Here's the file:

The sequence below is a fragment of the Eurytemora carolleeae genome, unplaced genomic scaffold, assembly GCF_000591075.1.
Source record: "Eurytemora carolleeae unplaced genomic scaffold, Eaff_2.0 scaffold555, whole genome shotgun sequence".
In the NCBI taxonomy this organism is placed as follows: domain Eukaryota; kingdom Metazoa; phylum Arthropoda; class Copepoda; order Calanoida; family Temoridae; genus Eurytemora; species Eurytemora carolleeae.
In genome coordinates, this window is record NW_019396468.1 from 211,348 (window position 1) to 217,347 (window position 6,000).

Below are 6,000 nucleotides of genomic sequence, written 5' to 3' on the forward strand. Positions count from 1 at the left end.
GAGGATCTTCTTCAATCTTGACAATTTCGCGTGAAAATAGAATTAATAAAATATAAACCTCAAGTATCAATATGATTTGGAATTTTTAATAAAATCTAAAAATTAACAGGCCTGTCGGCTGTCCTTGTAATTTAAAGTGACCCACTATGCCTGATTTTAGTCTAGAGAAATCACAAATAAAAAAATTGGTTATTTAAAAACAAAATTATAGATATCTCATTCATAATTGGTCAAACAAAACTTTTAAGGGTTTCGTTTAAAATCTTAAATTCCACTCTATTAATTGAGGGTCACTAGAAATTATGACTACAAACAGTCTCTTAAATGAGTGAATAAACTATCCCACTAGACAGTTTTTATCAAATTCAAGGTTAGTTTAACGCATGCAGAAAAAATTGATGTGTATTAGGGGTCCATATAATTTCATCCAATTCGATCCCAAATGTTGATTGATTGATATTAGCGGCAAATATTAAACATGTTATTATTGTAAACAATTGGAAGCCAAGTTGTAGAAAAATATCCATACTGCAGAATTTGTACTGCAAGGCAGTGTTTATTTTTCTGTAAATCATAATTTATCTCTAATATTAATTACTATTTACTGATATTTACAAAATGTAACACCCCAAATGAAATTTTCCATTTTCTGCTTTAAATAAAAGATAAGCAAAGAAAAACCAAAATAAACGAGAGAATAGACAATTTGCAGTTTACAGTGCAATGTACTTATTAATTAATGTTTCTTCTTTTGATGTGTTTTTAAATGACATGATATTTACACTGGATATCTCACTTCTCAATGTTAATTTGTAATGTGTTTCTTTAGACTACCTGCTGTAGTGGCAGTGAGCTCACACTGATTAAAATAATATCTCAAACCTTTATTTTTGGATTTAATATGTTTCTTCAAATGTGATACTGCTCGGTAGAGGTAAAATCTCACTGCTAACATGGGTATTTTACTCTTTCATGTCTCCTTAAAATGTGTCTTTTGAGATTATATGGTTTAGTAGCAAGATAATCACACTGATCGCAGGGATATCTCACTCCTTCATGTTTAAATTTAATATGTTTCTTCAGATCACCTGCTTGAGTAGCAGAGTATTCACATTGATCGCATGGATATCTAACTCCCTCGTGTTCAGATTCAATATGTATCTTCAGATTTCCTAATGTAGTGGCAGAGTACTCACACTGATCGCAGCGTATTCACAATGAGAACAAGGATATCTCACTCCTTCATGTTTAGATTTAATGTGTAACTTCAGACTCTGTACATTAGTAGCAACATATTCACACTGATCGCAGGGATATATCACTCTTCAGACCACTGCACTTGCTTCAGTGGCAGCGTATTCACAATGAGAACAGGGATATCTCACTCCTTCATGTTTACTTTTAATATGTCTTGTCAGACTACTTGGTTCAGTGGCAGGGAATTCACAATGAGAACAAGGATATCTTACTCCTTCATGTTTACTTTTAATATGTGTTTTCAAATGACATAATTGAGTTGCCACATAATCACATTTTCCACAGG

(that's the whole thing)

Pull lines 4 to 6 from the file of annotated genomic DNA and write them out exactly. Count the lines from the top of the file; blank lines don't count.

In genome coordinates, this window is record NW_019396468.1 from 211,348 (window position 1) to 217,347 (window position 6,000).

Below are 6,000 nucleotides of genomic sequence, written 5' to 3' on the forward strand. Positions count from 1 at the left end.
GAGGATCTTCTTCAATCTTGACAATTTCGCGTGAAAATAGAATTAATAAAATATAAACCTCAAGTATCAATATGATTTGGAATTTTTAATAAAATCTAAAAATTAACAGGCCTGTCGGCTGTCCTTGTAATTTAAAGTGACCCACTATGCCTGATTTTAGTCTAGAGAAATCACAAATAAAAAAATTGGTTATTTAAAAACAAAATTATAGATATCTCATTCATAATTGGTCAAACAAAACTTTTAAGGGTTTCGTTTAAAATCTTAAATTCCACTCTATTAATTGAGGGTCACTAGAAATTATGACTACAAACAGTCTCTTAAATGAGTGAATAAACTATCCCACTAGACAGTTTTTATCAAATTCAAGGTTAGTTTAACGCATGCAGAAAAAATTGATGTGTATTAGGGGTCCATATAATTTCATCCAATTCGATCCCAAATGTTGATTGATTGATATTAGCGGCAAATATTAAACATGTTATTATTGTAAACAATTGGAAGCCAAGTTGTAGAAAAATATCCATACTGCAGAATTTGTACTGCAAGGCAGTGTTTATTTTTCTGTAAATCATAATTTATCTCTAATATTAATTACTATTTACTGATATTTACAAAATGTAACACCCCAAATGAAATTTTCCATTTTCTGCTTTAAATAAAAGATAAGCAAAGAAAAACCAAAATAAACGAGAGAATAGACAATTTGCAGTTTACAGTGCAATGTACTTATTAATTAATGTTTCTTCTTTTGATGTGTTTTTAAATGACATGATATTTACACTGGATATCTCACTTCTCAATGTTAATTTGTAATGTGTTTCTTTAGACTACCTGCTGTAGTGGCAGTGAGCTCACACTGATTAAAATAATATCTCAAACCTTTATTTTTGGATTTAATATGTTTCTTCAAATGTGATACTGCTCGGTAGAGGTAAAATCTCACTGCTAACATGGGTATTTTACTCTTTCATGTCTCCTTAAAATGTGTCTTTTGAGATTATATGGTTTAGTAGCAAGATAATCACACTGATCGCAGGGATATCTCACTCCTTCATGTTTAAATTTAATATGTTTCTTCAGATCACCTGCTTGAGTAGCAGAGTATTCACATTGATCGCATGGATATCTAACTCCCTCGTGTTCAGATTCAATATGTATCTTCAGATTTCCTAATGTAGTGGCAGAGTACTCACACTGATCGCAGCGTATTCACAATGAGAACAAGGATATCTCACTCCTTCATGTTTAGATTTAATGTGTAACTTCAGACTCTGTACATTAGTAGCAACATATTCACACTGATCGCAGGGATATATCACTCTTCAGACCACTGCACTTGCTTCAGTGGCAGCGTATTCACAATGAGAACAGGGATATCTCACTCCTTCATGTTTACTTTTAATATGTCTTGTCAGACTACTTGGTTCAGTGGCAGGGAATTCACAATGAGAACAAGGATATCTTACTCCTTCATGTTTACTTTTAATATGTGTTTTCAAATGACATAATTGAGTTGCCACATAATCACATTTTCCACAGG